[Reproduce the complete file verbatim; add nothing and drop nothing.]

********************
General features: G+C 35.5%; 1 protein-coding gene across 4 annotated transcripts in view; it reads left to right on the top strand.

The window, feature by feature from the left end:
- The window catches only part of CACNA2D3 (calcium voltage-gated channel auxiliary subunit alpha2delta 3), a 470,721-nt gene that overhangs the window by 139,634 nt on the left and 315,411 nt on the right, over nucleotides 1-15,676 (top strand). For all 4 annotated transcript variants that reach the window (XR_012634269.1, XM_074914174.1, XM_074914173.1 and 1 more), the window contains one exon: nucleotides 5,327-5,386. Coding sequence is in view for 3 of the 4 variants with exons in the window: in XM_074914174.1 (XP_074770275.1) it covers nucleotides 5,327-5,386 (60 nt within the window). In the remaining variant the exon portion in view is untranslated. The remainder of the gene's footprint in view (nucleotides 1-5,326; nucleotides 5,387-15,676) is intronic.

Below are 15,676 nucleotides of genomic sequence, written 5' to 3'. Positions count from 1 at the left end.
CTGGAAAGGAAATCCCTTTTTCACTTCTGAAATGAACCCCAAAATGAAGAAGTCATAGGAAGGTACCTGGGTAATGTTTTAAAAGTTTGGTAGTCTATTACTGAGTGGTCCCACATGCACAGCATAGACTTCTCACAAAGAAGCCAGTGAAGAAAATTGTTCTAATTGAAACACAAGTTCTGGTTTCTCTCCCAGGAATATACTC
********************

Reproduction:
General features: G+C 35.5%; 1 protein-coding gene across 4 annotated transcripts in view; it reads left to right on the top strand.

The window, feature by feature from the left end:
- The window catches only part of CACNA2D3 (calcium voltage-gated channel auxiliary subunit alpha2delta 3), a 470,721-nt gene that overhangs the window by 139,634 nt on the left and 315,411 nt on the right, over nucleotides 1-15,676 (top strand). For all 4 annotated transcript variants that reach the window (XR_012634269.1, XM_074914174.1, XM_074914173.1 and 1 more), the window contains one exon: nucleotides 5,327-5,386. Coding sequence is in view for 3 of the 4 variants with exons in the window: in XM_074914174.1 (XP_074770275.1) it covers nucleotides 5,327-5,386 (60 nt within the window). In the remaining variant the exon portion in view is untranslated. The remainder of the gene's footprint in view (nucleotides 1-5,326; nucleotides 5,387-15,676) is intronic.

Below are 15,676 nucleotides of genomic sequence, written 5' to 3'. Positions count from 1 at the left end.
CTGGAAAGGAAATCCCTTTTTCACTTCTGAAATGAACCCCAAAATGAAGAAGTCATAGGAAGGTACCTGGGTAATGTTTTAAAAGTTTGGTAGTCTATTACTGAGTGGTCCCACATGCACAGCATAGACTTCTCACAAAGAAGCCAGTGAAGAAAATTGTTCTAATTGAAACACAAGTTCTGGTTTCTCTCCCAGGAATATACTC